|Re: 11/12/14 - New Haven Register: Man accused of threatening federal judges, Connecticut Governor Malloy|
Man accused of threatening federal judges, Connecticut Governor Malloy
POSTED: 11/12/14, 4:58 PM EST |
A 35-year-old former Connecticut man is accused of mailing threatening letters to 15 Connecticut residents, including Gov. Dannel P. Malloy, former Gov. John G. Rowland, two federal judges and prominent forensic scientist Henry C. Lee.
Garrett Santillo, now of Hollywood, Florida, was indicted Sept. 23 by a grand jury in New Haven with two counts of impeding, intimidating, influencing or retaliating against a federal judge by threats and seven counts of mailing threatening communications.
He pleaded not guilty Wednesday in Hartford federal court before U.S. Magistrate Judge Donna Martinez.
Santillo, formerly of Torrington, has previous convictions for stalking, sending threatening communications, harassment, mailing threatening communications and violating supervised release. His past offenses include sending a racist threat to a University of Connecticut student in 2000, according to court documents.
According to the indictment, on July 15, U.S. District Judge Robert N. Chatigny received a letter at his Connecticut home via the U.S. Postal Service postmarked July 11. The letter was from Miami, but didn’t have a return address.
“You (sic) home addresses in Conn. are public information and if you mask your identity by name or appearance, we can still track you to wherever you go and will kill you if you don’t follow what this letter instructs,” Santillo allegedly wrote.
The letter demanded that Chatigny issue a ruling vindicating James Van de Velde in the 1998 slaying of Yale University student Suzanne Jovin.
Many of the letters said the person being threatened would be killed “painfully” by remote ways. The letters also demanded the recipient to not change his or her identity or mask his or her appearance in any way.
After the judge received the letter, about 14 other Connecticut residents, including Malloy, Lee, Rowland and a second federal judge, also received letters containing death threats, according to court documents.
The letters all were handwritten, mailed from the Miami area, didn’t have a return address, contained a demand for action and threatened death if the recipient failed to comply with the writer’s request, prosecutors said.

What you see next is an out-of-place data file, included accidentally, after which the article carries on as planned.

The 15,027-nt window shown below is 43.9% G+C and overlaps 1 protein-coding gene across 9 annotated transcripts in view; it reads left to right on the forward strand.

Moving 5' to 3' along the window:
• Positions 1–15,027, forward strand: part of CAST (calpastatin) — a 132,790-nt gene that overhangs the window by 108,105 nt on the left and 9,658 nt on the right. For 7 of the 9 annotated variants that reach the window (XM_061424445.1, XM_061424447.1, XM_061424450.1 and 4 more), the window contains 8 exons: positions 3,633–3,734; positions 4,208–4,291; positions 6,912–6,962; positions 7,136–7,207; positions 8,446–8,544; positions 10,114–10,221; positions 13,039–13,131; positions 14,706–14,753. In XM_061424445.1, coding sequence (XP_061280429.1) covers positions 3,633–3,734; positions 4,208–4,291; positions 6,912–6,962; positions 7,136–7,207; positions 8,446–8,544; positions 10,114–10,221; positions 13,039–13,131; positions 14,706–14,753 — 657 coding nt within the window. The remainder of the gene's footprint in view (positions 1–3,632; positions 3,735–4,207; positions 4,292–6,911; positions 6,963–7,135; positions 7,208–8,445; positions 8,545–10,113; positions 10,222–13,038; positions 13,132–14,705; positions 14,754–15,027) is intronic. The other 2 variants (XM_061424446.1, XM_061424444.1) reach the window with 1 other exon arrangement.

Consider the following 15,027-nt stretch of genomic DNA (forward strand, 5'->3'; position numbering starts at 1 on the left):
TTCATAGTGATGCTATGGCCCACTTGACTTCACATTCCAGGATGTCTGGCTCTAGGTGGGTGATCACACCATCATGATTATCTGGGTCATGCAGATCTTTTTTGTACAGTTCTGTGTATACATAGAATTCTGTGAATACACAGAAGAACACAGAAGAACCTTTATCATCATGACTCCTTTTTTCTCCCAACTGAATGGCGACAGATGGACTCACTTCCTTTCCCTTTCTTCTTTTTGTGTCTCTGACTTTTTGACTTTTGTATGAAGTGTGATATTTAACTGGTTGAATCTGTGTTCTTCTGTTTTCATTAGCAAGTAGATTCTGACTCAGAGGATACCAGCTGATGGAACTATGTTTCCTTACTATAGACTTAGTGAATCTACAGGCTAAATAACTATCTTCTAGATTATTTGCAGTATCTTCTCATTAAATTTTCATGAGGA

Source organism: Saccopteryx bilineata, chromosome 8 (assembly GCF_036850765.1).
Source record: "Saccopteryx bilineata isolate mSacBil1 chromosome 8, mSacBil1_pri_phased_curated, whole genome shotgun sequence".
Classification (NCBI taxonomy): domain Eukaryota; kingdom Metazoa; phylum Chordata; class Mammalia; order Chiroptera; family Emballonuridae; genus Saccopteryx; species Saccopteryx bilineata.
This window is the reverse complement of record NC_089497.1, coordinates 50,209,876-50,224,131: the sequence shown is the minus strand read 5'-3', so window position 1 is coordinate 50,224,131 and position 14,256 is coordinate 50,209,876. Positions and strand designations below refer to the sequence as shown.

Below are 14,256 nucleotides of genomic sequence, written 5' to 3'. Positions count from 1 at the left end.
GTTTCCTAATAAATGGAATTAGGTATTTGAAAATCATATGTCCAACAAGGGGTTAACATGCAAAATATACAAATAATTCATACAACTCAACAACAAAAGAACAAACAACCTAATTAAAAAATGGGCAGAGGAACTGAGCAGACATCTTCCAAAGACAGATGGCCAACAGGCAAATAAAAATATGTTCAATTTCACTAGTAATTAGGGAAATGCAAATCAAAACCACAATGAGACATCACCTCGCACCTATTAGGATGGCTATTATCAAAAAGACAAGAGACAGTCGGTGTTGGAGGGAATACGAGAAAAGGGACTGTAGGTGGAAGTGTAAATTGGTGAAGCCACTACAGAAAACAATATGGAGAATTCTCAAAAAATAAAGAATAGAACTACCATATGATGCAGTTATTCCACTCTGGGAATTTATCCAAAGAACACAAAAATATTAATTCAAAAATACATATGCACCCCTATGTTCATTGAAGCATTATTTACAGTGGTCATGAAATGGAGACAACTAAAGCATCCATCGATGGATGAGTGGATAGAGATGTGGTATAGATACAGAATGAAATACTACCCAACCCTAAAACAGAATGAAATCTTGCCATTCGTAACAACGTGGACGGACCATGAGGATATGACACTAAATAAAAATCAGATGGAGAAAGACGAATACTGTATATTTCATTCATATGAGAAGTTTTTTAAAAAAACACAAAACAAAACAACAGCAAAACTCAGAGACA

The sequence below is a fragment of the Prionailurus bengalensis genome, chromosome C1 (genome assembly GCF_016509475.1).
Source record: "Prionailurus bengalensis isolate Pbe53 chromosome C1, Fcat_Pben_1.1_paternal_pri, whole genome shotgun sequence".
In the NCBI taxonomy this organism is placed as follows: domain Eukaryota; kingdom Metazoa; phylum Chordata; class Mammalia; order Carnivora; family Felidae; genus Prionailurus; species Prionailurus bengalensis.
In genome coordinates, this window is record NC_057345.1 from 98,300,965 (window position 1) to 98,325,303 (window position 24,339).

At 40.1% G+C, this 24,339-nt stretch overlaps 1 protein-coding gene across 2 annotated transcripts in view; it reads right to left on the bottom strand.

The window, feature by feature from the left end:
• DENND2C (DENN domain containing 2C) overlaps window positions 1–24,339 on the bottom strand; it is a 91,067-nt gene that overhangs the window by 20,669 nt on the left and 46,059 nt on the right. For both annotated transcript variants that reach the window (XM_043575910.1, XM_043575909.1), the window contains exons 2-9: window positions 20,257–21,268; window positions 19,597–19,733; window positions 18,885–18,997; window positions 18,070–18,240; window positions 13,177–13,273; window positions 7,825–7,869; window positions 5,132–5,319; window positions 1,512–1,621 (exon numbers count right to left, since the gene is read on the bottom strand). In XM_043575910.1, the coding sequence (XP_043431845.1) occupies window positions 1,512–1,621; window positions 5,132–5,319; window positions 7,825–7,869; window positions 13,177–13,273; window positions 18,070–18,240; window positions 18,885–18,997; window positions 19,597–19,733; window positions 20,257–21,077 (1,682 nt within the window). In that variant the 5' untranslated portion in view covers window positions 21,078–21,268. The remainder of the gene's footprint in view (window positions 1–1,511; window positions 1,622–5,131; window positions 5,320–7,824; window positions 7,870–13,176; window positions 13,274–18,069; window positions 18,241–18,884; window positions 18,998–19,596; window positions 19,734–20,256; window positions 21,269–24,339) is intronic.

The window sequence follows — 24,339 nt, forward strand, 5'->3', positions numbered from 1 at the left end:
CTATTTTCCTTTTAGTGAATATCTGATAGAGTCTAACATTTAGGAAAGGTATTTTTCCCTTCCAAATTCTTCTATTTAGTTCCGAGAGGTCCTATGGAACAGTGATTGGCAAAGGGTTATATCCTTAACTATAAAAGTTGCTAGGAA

In the letter to Malloy, Santillo allegedly wrote, “we have all your family’s addresses and know your and their locations at all times from now on. (Malloy) will most definitely be killed for signing a bill ending the death penalty in CT.”
In the Malloy letter, prosecutors said Santillo demanded the death penalty be imposed on the Cheshire home invasion killers, among other criminals, by 2016 or “we will kill multiple people at random.”
He also threatened to kill state Superior Court Judge Jon C. Blue, who imposed the death penalty on the Cheshire defendants, if the executions weren’t carried out by 2016, according to court documents.
In the letter to Lee, Santillo allegedly demanded that the forensic scientist solve the Jon Benet Ramseymurder case and ensure that the killers in that case and all others he has been involved in are incarcerated in “tough prisons.” The letter said Lee would have until Dec. 31, 2017, to comply with the demands or “you and others you know will be killed by ways no FBI or even God will be able to STOP!”
Santillo also allegedly sent a letter to Lisa Wilson-Foley and Brian Foley, who admitted to campaign finance violations in a case involving Rowland and Wilson-Foley’s congressional campaign. Prosecutors said he threatened to “painfully” kill them by “remote ways” if they didn’t accept a five-year prison sentence for their crimes. He said federal Judge Janet Bond Arterton would also be killed if they didn’t take that sentence, according court documents.
The letter to Rowland demanded he “accept a sentence of 6 full years in federal prison for your current 2014 charges and if the judge doesn’t do this both you and (Arterton) will be painfully killed,” according to court documents.
Other alleged threats included demanding a person donate money won in a lawsuit to charity or be killed and threatening to kill two people he accuses of abandoning and beating their children.
A threatening letter to President Barack Obama that had not been sent was found during the investigation, according to prosecutors.